Poetry in English

Here are some of my poems, including translations of some of the poems in Irish. Enjoy!


Theology books
stacked by my mother’s sickbed:
DeLillo – and more.

“Serious guys, these,”
her priest said admiringly.
He’d only dipped in.

Despite deep reading
– that was her studious side –
her faith was simple.

She “missed him so much.
And the Lord works … well, you know.”
Cancer was a Means.

Now, just the waiting.
As she sank, her eyes brightened.
Patient and hope-full.


The land holds its green.
The low sun favours one hill.
Ruined tower broods.

Huge, silver-lined clouds,
fraying at the underside,
trail violet threads

of cold, Autumn rain
across North Cork’s tree-trimmed hills
and blue-green beet fields.

Like the land we’re poised.
Helpless before circumstance.
Stasis. Primed. Waiting.

Published in A Bowl of Mysteries: Poetry Ireland Introductions 2017.

Pheasant songs                     Southword 22. June 2012

( i )
Brackened pheasants rise
from invisibility

( ii )
A pheasant barking
like an old starter-motor.
Flowers yellowing.

( iii )
From the bog-silence
an explosion of pheasant.
Shocking suddeness.

( iv )
Diamond Hill glitters,
silver bulk ragged as the
pheasant’s whooping cough.

( v )
Strangled yodelling
of a pheasant’s Tarzan call
– Lord of the Bracken!

( vi )
Gorgeous finery,
the “Autumnal Hill’ palette
faithfully adhered.

( vii )
Bronchial love-song:
a pheasant comes a-courting;
music to her ears.


St.Brigids Day       (click for original Irish)            (winner Poet’s Podium 1995, Samhlaíocht Chiarraí)

The sun awoke us.
Like a fanfare
or a burst of wild laughter.
Spilling in along the floor,
Splashing up the walls,
Streaming through the ever-open door.

We didn’t, at first, understand,
Failed to recognise
the bright clamour of the sun.
Then we remembered the words
that you, druidlike, had spoken:

“The Sun will come back on St.Brigid’s Day.”

And a welling of Hope,
Pagan and Pure,
Came rising inside us,
Sitting in bed,
Brigid or Danú,
The Winter defeated:

“The Sun will come back on St.Brigid’s Day.”


Lost Crickets                  (Published The SHOp 24, Summer 2007)

Whistling and whirring,
the soft, dark night pulsates with
tireless cicadas.
Determined suitors,
nocturnal lotharios,
troubadours of love,
they scale olive trees
– each and every vantage point –
for optimum range,
volume, resonance;
some warm-up exercises,
arpeggios, then,
without more ado,
launch into their yearning song,
their lonely-hearts ad:
“desperate insect,
loves night-life, extravert, seeks
several females
for a one-night-stand
(must love music – and cricket!)
to raise family.
Lots of stamina.”
And who knows what subtleties
and what nuances
and what heart-winning,
cicada-breath-catching notes
form his repertoire?
He trills an “A” note
but the chord’s tone is minor
– like all the sad songs.
And it brings me back
to turf fires in wide chimneys,
gently glowing hearths
and soulful solos
by pale, rheumatic, freckled,
lonely bachelor
Irish grasshoppers,
lone uileann piper to their
lusty Greek chorus!
Central-heating and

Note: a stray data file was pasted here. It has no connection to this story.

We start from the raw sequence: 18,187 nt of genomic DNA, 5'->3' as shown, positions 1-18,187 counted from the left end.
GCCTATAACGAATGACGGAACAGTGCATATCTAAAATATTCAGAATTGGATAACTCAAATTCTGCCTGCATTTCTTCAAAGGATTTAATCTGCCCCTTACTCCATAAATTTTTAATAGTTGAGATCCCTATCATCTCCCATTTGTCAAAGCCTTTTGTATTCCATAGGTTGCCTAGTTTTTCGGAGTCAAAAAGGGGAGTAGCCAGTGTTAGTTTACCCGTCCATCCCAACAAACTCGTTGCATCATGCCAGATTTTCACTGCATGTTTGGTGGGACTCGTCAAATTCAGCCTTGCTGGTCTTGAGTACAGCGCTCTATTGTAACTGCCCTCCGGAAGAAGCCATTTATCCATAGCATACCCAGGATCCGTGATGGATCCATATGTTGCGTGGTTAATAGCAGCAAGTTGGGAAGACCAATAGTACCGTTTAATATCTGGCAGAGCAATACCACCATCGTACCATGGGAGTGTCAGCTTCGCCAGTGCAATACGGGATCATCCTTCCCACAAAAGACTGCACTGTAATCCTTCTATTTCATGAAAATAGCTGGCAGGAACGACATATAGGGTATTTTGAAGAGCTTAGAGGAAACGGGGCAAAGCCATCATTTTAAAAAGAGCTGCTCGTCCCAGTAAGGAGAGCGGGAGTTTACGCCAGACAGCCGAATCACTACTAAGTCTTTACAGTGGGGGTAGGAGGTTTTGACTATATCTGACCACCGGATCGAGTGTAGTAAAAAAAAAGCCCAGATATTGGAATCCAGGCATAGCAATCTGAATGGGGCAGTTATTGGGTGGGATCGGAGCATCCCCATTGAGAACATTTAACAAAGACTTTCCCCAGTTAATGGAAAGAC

double-glazing have put paid
to their leg-music.
My grief! We’ve lost them surely,
our only playboys.


Looking at Japan from a futon in West Cork        (published Southword)

My bedroom windows are like Japanese prints.

In Spring, puffs of apple blossom,
chiffon toutous,
pink-tinged pomme-poms,
dance on an azure background,
framed by the wooden skylight
in my honey-panelled ceiling.

In later days,
the countless leaves, sun-doused,
lap and overlap
in everchanging layers of light and shade:
immaculate composition.

And now, at Hallowe’en,
a few sure brush-strokes,
stark against the blue, blue sky,
worthy of a Hokusai.

Through the lower window,
when I turn my head,
a mossy bank slopes left to right.
And curving up and arching gently over
with ineffable grace,
a willowy stand of young bamboo.

Each morning
I can look at scenes
as Japanese as Fujijama
from the occidental warmth
of my West Cork bed.


Epilogue                                  (Published in Southword Feb/Mar 2010)
.                                                   (also in I Live in Michael Hartnett, Revival Press, 2013)
for Michael Hartnett

Like a wren he was,
bright and quick and brown,
head angled to miss no trick.
Hair like down

brushed, feathered
around the black bird
eyes. And what
a sound we heard

from that almost-elusive
giving full throat

to all he saw or felt
we missed. For any
naturalist of song
to hear. And he

flits among the brambles
of our thoughts. His song
caught, hedged `round,
a sound that proves them wrong.

Reading at Éigse Michael Hartnett

Reading at Éigse Michael Hartnett


Hilltop, Aghatubrid                  (published in The SHOp 14, Spring 2004)

The parent tree, still bare,
shivering grey limbs
in the grey sky.
a million tiny sycamores,
little green flags,
claiming the land,
naming this field.
A speckled cross,
all sharp angles,
bleeding rust
through a crack on the
north side,
salt and pepper camouflage
one colour
with the stunted gorse
on this scrubby hilltop,
waving, stiff-armed
at the toy, blue trawler
straining, foam-hulled,
circuitously past Adam’s and Eve’s islets.
Away to the North,
the Drinagh windmills
tilting at clouds.
God is Energy,
Energy is God.